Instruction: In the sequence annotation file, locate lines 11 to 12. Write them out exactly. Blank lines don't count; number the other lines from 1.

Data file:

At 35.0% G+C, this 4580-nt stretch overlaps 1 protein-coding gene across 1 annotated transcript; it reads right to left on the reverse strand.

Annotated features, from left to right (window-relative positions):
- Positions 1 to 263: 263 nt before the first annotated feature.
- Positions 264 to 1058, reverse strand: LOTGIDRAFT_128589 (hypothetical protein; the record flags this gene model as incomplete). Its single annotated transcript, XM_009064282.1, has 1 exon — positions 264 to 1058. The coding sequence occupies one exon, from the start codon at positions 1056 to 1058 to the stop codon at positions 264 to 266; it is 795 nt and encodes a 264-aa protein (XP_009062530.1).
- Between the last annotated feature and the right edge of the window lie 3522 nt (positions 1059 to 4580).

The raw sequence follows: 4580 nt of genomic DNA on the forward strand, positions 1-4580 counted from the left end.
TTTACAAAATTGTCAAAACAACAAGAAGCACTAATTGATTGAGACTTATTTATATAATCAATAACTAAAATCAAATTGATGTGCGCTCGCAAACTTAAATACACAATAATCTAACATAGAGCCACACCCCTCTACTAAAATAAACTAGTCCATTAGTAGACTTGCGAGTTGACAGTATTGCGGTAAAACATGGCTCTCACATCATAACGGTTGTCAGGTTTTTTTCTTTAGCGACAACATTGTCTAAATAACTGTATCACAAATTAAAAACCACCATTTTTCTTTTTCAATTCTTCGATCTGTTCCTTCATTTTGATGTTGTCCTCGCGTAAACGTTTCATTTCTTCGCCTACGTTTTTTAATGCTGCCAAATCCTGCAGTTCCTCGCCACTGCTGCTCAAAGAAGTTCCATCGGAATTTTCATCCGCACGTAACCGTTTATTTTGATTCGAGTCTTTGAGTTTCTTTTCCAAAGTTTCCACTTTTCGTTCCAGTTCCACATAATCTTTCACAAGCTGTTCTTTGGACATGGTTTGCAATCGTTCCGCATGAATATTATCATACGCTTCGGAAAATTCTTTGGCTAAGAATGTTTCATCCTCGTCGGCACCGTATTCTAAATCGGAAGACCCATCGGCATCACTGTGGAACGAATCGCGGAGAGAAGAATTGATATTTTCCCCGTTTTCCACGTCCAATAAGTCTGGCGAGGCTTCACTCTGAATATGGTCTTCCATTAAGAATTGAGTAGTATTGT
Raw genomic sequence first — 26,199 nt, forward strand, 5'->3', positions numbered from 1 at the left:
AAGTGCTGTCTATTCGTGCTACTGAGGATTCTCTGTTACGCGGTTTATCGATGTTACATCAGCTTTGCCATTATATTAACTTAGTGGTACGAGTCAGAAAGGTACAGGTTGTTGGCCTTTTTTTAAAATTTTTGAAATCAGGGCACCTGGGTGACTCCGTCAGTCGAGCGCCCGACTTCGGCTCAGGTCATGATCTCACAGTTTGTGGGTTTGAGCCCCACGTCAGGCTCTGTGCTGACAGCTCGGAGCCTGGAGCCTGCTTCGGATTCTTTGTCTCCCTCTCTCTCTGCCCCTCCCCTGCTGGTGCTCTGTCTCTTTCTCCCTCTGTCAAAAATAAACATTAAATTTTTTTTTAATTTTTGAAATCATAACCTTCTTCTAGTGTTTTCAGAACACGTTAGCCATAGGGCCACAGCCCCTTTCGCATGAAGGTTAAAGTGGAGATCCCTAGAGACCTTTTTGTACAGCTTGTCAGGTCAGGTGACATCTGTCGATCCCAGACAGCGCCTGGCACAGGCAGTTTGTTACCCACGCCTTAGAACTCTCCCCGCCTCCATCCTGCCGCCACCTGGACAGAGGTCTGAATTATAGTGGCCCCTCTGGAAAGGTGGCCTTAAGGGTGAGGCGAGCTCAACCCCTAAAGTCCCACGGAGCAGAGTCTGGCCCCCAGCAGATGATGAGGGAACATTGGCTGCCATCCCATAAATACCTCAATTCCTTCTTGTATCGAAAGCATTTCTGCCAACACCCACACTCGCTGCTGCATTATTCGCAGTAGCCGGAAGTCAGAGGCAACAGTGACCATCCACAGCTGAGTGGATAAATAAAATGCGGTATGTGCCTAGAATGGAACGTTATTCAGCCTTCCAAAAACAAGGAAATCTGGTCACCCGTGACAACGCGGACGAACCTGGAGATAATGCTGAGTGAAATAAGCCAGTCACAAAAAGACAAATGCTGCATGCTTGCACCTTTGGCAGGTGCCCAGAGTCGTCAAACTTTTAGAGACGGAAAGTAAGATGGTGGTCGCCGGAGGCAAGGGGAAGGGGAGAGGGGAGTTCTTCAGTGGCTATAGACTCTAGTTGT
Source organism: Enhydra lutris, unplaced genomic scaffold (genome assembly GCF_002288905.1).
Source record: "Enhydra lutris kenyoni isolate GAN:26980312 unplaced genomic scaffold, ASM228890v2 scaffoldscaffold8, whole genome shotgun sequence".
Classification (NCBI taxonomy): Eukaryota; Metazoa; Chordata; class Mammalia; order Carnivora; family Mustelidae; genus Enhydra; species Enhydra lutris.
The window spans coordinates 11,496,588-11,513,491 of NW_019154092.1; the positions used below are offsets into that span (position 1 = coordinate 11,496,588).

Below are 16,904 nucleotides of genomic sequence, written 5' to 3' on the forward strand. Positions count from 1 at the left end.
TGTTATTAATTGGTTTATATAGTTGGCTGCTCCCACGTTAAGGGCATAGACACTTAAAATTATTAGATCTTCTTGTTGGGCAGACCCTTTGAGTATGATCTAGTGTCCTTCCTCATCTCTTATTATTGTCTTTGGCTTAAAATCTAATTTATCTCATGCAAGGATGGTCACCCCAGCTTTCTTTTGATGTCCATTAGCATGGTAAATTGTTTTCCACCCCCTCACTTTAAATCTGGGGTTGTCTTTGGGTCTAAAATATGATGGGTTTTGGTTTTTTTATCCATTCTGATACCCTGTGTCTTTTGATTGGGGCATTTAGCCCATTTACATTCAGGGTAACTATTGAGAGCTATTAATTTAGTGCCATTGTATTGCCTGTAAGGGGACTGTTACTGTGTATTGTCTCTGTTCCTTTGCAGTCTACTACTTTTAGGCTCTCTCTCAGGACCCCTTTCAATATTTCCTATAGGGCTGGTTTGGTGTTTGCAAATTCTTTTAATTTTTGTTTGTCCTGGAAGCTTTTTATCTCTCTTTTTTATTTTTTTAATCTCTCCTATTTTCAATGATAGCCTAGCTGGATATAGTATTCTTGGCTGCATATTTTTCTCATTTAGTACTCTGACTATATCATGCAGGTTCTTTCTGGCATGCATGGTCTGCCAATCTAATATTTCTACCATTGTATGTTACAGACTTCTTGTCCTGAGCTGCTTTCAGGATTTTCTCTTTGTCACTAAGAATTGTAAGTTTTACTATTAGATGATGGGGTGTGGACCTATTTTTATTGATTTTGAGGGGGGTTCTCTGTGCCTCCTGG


Source record: "Enhydra lutris kenyoni isolate GAN:26980312 unplaced genomic scaffold, ASM228890v2 scaffoldscaffold8, whole genome shotgun sequence".
Classification (NCBI taxonomy): Eukaryota; Metazoa; Chordata; class Mammalia; order Carnivora; family Mustelidae; genus Enhydra; species Enhydra lutris.